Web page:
Results 1 to 4 of 4

Math Help - Probability (drawing cards out of a set of 52)

  1. #1
    Newbie
    Joined
    Jul 2010
    Posts
    3

    Probability (drawing cards out of a set of 52)

    Hey guys, I'm new here, but already have a question

    Basically, the task at hand is as follows. You have a set of 52 cards, out of which you randomly draw 8. What's the probability of an event that either a) three aces will be drawn or b) three kings will be drawn or c) three aces and three kings will be drawn.

    This is from a high school textbook and the solution says the said events are going to happen in (4 3)(48 5) + (4 3)(48 5) + (4 3)(4 3)(44 2). I get the first two, but I don't get why there is a plus in front of the third. Shouldn't there be a minus? I mean, the event c) is already covered in both the events a) and b), so if anything you should subtract that event so that it isn't counted twice. If my thinking isn't correct, what am I missing?

    Thanks in advance, everyone, I've been doing this problem for hours, but still can't figure out where I'm going wrong. Oh, and sorry for not using Latex, I'm not familiar with it. Those (4 3) etc. are supposed to represent binomial symbols, with 4 being "n" (at the top) and 3 being "r" (on the bottom).
    Follow Math Help Forum on Facebook and Google+

  2. #2
    MHF Contributor matheagle's Avatar
    Joined
    Feb 2009
    Posts
    2,763
    Thanks
    5
    does (4 3) means {4 \choose 3}\; ?
    Follow Math Help Forum on Facebook and Google+

  3. #3
    MHF Contributor undefined's Avatar
    Joined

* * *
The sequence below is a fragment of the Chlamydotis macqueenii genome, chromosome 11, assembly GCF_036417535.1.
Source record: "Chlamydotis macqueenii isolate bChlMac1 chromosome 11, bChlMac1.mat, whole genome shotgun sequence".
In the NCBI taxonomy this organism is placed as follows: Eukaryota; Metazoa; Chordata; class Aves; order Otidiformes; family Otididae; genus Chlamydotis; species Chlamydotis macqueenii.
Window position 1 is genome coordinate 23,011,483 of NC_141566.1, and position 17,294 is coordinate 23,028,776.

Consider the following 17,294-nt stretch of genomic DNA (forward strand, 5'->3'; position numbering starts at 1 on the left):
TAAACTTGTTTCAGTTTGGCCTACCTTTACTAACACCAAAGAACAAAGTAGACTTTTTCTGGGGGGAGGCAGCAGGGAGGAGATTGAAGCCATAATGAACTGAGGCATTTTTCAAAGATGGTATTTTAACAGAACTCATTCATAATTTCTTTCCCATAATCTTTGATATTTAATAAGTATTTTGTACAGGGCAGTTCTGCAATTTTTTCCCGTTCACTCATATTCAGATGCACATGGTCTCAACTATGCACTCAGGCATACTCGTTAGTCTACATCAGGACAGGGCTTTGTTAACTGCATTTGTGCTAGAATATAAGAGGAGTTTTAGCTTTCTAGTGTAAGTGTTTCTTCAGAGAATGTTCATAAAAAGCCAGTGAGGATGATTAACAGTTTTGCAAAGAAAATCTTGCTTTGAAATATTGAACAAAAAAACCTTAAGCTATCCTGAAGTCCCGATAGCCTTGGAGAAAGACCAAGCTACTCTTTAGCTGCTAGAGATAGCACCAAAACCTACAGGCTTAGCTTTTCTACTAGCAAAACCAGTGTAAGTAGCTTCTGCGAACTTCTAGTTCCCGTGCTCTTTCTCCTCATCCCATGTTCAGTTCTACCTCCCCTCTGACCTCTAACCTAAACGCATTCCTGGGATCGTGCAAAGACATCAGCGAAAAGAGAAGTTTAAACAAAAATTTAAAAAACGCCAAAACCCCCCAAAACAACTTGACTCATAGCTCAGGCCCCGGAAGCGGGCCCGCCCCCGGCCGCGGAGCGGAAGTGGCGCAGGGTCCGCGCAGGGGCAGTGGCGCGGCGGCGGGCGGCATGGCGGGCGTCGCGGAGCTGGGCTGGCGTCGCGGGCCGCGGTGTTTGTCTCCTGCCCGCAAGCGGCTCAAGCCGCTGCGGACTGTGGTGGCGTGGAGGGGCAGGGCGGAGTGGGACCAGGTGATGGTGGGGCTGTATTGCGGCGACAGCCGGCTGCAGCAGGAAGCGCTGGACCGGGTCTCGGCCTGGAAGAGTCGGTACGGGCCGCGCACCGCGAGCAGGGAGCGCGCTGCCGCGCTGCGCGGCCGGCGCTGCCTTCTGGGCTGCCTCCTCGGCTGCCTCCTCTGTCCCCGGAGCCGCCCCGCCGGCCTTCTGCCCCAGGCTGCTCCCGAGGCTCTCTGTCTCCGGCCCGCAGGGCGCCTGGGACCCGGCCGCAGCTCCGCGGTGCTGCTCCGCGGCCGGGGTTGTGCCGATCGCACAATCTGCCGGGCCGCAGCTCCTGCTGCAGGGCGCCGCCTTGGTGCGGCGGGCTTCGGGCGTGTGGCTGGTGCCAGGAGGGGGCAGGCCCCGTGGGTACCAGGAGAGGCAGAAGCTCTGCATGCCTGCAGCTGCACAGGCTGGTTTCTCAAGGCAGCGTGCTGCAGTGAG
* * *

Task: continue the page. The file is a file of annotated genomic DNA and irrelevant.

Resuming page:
Mar 2010
    From
    Chicago
    Posts
    2,340
    Awards
    1
    Quote Originally Posted by Ryker View Post
    Hey guys, I'm new here, but already have a question

    Basically, the task at hand is as follows. You have a set of 52 cards, out of which you randomly draw 8. What's the probability of an event that either a) three aces will be drawn or b) three kings will be drawn or c) three aces and three kings will be drawn.

    This is from a high school textbook and the solution says the said events are going to happen in (4 3)(48 5) + (4 3)(48 5) + (4 3)(4 3)(44 2). I get the first two, but I don't get why there is a plus in front of the third. Shouldn't there be a minus? I mean, the event c) is already covered in both the events a) and b), so if anything you should subtract that event so that it isn't counted twice. If my thinking isn't correct, what am I missing?

    Thanks in advance, everyone, I've been doing this problem for hours, but still can't figure out where I'm going wrong. Oh, and sorry for not using Latex, I'm not familiar with it. Those (4 3) etc. are supposed to represent binomial symbols, with 4 being "n" (at the top) and 3 being "r" (on the bottom).
    I agree with you that the third term should be subtracted, not added. This is an example of the inclusion-exclusion principle.

    If they want a plus they could do

    \displaystyle \binom{4}{3}\bigg[\binom{48}{5}-\binom{4}{3} \binom{44}{2} \bigg] + \binom{4}{3}\bigg[\binom{48}{5}-\binom{4}{3} \binom{44}{2} \bigg] + \binom{4}{3}\binom{4}{3}\binom{44}{2}
    Follow Math Help Forum on Facebook and Google+

  4. #4
    Newbie
    Joined
    Jul 2010
    Posts
    3
    Thanks, I'm really glad to see I wasn't mistaken, though I hate the fact that I lost quite a lot of time over this just because the damn solution wasn't correct.
    Follow Math Help Forum on Facebook and Google+

Similar Math Help Forum Discussions

  1. Replies: 1
    Last Post: October 28th 2010, 05:58 PM
  2. Drawing cards...
    Posted in the Advanced Statistics Forum
    Replies: 3
    Last Post: September 27th 2010, 02:20 PM
  3. Probability of drawing cards.
    Posted in the Advanced Statistics Forum
    Replies: 6
    Last Post: September 17th 2010, 05:42 PM
  4. Probability(drawing cards)
    Posted in the Algebra Forum
    Replies: 3
    Last Post: April 3rd 2010, 12:07 PM
  5. Drawing cards out of deck
    Posted in the Statistics Forum
    Replies: 1
    Last Post: September 13th 2009, 01:06 PM

Search Tags


/mathhelpforum @mathhelpforum